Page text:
Monday begins World Refugee Awareness Week, an extension of the United Nation’s annual World Refugee Day on Wednesday, June 20th. In solidarity with those forced to flee as a result of resettlement, poverty, unemployment, stigmatization, and bias, we share one day in the fellowship of two teachers from Naperville, IL. Christine Halblander and Jenn Nekolny are currently exploring physical and societal divisions in historical and contemporary Poland, Czechia, Austria and Germany.
They designed this experience to supplement Social Studies and Language Arts curricula that enhances junior high students’ interest in human rights, migration and refugees. In order to strengthen their teaching practices, their fellowship goals are to:
- Explore causes and effects of forced migration;
- Investigate the treatment of human rights in varying government systems, countries, and time periods; and
- Gather evidence of “what next” in the life of refugees who have arrived in a new country in order to show students how struggles can be overcome.
Below is a day in the life of their fellowship, after visiting Auschwitz-Birkenau but before helping teach refugees English in a Berlin cafe…
“Do you remember the floor of your childhood home? Can you recall playing outside with your siblings? Rushing up the stairs with good news? Your grandmother’s “good plates” pattern?
As we were checking in to our Air BnB flat in Krakow, our host asked if we wanted a little history of the place. Of course. . .we’re teachers and learners and, to be honest, the outside of the building left a bit to be desired with all its graffiti and crumbling exterior walls. It would be nice to hear some history of this building that had clearly seen better days.
He told us that just as they were finishing the interior renovations of the flat last year, he came to check on the progress. As he was walking in, he noticed “an old grandma” at the entrance with someone who appeared to be her daughter. He asked if they needed to be let in, but the woman’s Polish was weak and she responded in English that this used to be her building. Switching to English, he asked her which flat was theirs, as there had been many changes and divisions over the years. As they turned onto the first landing, tears began to well in her eyes as she recognized the tile floors in the hallway.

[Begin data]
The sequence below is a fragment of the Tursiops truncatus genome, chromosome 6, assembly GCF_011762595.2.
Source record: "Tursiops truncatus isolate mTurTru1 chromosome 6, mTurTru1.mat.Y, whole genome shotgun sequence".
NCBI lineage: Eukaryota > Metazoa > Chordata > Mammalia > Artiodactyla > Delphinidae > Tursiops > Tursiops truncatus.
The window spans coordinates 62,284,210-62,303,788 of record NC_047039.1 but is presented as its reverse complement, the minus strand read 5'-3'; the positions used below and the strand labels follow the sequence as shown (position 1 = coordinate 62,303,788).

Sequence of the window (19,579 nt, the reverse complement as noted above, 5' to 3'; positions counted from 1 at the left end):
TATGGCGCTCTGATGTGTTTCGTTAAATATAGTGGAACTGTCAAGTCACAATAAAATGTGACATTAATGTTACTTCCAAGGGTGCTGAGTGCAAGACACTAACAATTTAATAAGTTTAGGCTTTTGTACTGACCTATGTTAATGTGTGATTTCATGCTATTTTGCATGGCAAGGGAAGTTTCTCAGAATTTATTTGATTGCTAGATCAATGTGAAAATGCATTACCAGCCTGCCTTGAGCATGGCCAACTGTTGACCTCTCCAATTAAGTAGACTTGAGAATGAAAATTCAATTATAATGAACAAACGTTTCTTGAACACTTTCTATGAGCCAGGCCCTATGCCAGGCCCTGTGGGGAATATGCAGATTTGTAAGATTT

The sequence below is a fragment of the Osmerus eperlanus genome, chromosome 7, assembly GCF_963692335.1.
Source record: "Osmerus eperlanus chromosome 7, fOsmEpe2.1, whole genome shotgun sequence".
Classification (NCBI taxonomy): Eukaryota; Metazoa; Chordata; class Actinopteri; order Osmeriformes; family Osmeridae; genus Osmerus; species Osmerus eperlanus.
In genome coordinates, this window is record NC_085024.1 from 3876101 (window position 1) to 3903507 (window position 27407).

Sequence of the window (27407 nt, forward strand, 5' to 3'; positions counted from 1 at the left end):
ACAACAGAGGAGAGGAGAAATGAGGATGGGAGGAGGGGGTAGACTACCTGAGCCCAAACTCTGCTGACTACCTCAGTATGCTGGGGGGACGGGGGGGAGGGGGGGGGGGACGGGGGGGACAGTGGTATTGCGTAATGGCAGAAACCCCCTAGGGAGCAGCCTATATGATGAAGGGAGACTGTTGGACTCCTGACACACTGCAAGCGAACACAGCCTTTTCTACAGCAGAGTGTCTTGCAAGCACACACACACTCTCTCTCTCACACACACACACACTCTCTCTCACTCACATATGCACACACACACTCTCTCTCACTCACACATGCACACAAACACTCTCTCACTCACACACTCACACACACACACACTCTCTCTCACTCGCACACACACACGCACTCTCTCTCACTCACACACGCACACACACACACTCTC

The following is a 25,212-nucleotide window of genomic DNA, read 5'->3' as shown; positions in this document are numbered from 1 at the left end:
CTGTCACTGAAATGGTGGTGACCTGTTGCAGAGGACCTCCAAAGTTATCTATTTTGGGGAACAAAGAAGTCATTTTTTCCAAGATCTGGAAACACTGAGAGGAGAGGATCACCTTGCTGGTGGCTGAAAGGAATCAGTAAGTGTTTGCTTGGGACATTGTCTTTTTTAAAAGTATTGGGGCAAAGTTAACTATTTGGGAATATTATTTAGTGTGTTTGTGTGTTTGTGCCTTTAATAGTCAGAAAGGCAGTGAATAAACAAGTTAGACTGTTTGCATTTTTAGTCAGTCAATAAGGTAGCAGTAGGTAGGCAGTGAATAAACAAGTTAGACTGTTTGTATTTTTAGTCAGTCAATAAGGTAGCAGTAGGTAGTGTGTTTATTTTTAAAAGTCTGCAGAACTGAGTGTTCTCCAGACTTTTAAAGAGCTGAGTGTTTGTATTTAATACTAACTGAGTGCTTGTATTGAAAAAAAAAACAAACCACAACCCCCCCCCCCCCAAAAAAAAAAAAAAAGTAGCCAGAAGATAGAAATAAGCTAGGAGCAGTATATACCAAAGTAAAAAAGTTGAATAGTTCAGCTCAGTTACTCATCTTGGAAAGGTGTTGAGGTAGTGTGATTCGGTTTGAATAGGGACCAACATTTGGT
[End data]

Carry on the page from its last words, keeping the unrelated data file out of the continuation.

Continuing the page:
It turned out that the apartment he hosts was her family’s home for years before the Nazis took power and forced them out. The walls are re-plastered, the interior courtyard is filled in with the back sides of restaurants, the stairs have lost their shine (and have a pleasant rounded edge where thousands and thousands of footfalls have happened), but the heart of the place is the same. He unlocked the door to her old apartment and she began to cry when she saw the preserved floor. This beautiful wood herringbone-patterned floor where she played as a seven year old girl. This floor where she would help her mother clean up crumbs that fell from the table. This floor where she would place her shoes after coming up the flight of stairs at the end of the school day. This floor where her suitcase lay waiting next to the door in case they had to flee. This floor opened the gates of memory. This woman was 94 years old and wanted to first see her family’s home and then find the families that gave her refuge when she was forced to flee to thank them. For 87 years, she’d imagined these floors, these stairs, this place. She’s imagined the faces and clothing and sweet smells of dinner in this kitchen where I’m sitting typing this now.
Why are we doing this? Why are some of these posts so long? Our intent is to have our students use the information in our posts and notes not published here to create their own learning. One plan is to have them map our journey on GoogleTourBuilder. Another is to create a profile box for each person (photo, map, realia such as a bar of soap or spice mix, written notes, etc) and have students create fiction and non fiction writing that pertains to the person and historical period. We are also using Refugee by Alan Gratz as a mentor text where students will write letters between characters.
The remainder of this team’s 22-day fellowship includes additional WWII research, as well as the modern refugee crisis. They will be:
- Volunteering with migrant girls and women in Leipzig, teaching them how to ride bicycles so they can be more independent;
- Experiencing Vienna’s Documentation Center of Austrian Resistance, which houses a permanent exhibition on the crimes, persecution and resistance surrounding World War II and has documents and artifacts leading up to modern refugees, citizens and Neo-Nazi reactions to them, and
- Staying in the Austrian countryside with social workers who work with refugees in different stages of the asylum process.
You can follow the remainder of this fellowship on the teachers’ Facebook page titled Tear Down These Walls.